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PDBsum entry 1tuf

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Lyase PDB id
1tuf
Jmol
Contents
Protein chains
434 a.a. *
Ligands
AZ1 ×2
Waters ×292
* Residue conservation analysis
PDB id:
1tuf
Name: Lyase
Title: Crystal structure of diaminopimelate decarboxylase from m. Jannaschi
Structure: Diaminopimelate decarboxylase. Chain: a, b. Synonym: dap decarboxylase. Engineered: yes
Source: Methanocaldococcus jannaschii. Organism_taxid: 2190. Gene: lysa, mj1097. Expressed in: escherichia coli bl21(de3). Expression_system_taxid: 469008.
Biol. unit: Tetramer (from PQS)
Resolution:
2.40Å     R-factor:   0.204     R-free:   0.253
Authors: K.Rajashankar,S.R.Ray,J.B.Bonanno,M.G.Pinho,G.He,H.De Lencastre,A.Tomasz,S.K.Burley,New York Sgx Research Center For Structural Genomics (Nysgxrc)
Key ref:
S.S.Ray et al. (2002). Cocrystal structures of diaminopimelate decarboxylase: mechanism, evolution, and inhibition of an antibiotic resistance accessory factor. Structure, 10, 1499-1508. PubMed id: 12429091 DOI: 10.1016/S0969-2126(02)00880-8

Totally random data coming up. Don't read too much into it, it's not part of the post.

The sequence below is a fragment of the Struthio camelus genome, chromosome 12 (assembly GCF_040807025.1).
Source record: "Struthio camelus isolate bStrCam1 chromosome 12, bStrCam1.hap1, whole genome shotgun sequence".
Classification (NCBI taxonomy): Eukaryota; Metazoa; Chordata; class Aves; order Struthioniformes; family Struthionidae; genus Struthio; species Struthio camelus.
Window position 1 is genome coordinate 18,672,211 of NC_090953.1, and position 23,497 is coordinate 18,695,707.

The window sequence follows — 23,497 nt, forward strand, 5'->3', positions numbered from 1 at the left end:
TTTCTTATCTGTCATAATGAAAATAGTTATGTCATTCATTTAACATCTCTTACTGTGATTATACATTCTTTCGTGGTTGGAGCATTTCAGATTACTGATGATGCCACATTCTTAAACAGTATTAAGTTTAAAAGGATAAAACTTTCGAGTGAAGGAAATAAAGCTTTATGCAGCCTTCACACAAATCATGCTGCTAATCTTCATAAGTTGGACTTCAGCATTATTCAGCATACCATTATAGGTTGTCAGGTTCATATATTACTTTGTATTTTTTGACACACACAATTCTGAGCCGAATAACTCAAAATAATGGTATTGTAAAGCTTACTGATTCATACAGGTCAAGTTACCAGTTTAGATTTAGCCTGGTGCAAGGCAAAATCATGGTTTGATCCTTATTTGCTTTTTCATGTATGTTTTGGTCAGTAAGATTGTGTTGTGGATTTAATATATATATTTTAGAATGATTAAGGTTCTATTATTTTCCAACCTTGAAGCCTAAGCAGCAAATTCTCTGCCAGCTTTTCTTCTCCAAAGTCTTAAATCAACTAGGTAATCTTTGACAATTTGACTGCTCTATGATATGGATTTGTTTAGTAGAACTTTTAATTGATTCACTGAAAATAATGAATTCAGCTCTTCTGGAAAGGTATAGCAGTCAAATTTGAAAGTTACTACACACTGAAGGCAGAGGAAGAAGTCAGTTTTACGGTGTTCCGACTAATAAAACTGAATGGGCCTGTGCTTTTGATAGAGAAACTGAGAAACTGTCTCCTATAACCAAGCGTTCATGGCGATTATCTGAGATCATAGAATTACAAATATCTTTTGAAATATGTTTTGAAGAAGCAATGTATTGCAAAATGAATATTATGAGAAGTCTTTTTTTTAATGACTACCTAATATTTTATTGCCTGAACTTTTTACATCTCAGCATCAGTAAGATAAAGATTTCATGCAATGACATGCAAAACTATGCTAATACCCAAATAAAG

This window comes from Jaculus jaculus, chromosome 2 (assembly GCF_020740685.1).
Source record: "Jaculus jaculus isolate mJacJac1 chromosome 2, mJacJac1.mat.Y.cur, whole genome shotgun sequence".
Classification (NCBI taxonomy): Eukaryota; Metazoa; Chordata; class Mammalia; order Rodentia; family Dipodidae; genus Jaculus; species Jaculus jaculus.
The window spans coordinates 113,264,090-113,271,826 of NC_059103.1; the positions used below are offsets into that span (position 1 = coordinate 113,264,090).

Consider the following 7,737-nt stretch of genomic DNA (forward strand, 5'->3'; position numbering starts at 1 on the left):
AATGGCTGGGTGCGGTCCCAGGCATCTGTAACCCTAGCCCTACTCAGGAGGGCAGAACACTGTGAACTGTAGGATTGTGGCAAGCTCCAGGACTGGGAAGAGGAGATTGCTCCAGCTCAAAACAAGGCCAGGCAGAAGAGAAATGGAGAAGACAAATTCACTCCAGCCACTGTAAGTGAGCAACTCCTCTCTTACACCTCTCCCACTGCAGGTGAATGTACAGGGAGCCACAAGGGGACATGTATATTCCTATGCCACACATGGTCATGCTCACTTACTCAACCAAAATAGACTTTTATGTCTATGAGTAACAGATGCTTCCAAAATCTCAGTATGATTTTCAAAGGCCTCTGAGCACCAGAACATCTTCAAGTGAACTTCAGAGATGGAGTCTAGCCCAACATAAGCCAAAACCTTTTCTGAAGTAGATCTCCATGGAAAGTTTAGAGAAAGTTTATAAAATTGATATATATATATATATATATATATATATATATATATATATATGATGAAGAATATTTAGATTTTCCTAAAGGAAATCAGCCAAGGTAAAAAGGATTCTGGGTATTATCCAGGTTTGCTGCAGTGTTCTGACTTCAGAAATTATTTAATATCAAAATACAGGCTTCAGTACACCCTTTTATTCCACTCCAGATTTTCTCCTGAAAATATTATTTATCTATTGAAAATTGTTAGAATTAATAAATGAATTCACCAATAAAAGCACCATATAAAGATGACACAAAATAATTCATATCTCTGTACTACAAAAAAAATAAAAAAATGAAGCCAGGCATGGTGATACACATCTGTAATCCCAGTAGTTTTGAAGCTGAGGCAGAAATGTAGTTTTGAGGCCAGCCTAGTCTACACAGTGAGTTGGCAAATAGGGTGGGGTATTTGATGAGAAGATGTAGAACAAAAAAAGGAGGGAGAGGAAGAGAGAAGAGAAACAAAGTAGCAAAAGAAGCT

Date:
24-Jun-04     Release date:   20-Jul-04    
PROCHECK
Go to PROCHECK summary
 Headers
 References

Protein chains
Pfam   ArchSchema ?
Q58497  (DCDA_METJA) -  Diaminopimelate decarboxylase
Seq:
Struc:
438 a.a.
434 a.a.*
Key:    PfamA domain  Secondary structure  CATH domain
* PDB and UniProt seqs differ at 1 residue position (black cross)

 Enzyme reactions 
   Enzyme class: E.C.4.1.1.20  - Diaminopimelate decarboxylase.
[IntEnz]   [ExPASy]   [KEGG]   [BRENDA]

      Pathway:
Lysine biosynthesis (later stages)
      Reaction: Meso-2,6-diaminoheptanedioate = L-lysine + CO2
Meso-2,6-diaminoheptanedioate
=
L-lysine
Bound ligand (Het Group name = AZ1)
matches with 53.00% similarity
+ CO(2)
      Cofactor: Pyridoxal 5'-phosphate
Pyridoxal 5'-phosphate
Molecule diagrams generated from .mol files obtained from the KEGG ftp site
 Gene Ontology (GO) functional annotation 
  GO annot!
  Biological process     cellular amino acid biosynthetic process   3 terms 
  Biochemical function     catalytic activity     5 terms  

 

 
    reference    
 
 
DOI no: 10.1016/S0969-2126(02)00880-8 Structure 10:1499-1508 (2002)
PubMed id: 12429091  
 
 
Cocrystal structures of diaminopimelate decarboxylase: mechanism, evolution, and inhibition of an antibiotic resistance accessory factor.
S.S.Ray, J.B.Bonanno, K.R.Rajashankar, M.G.Pinho, G.He, H.De Lencastre, A.Tomasz, S.K.Burley.
 
  ABSTRACT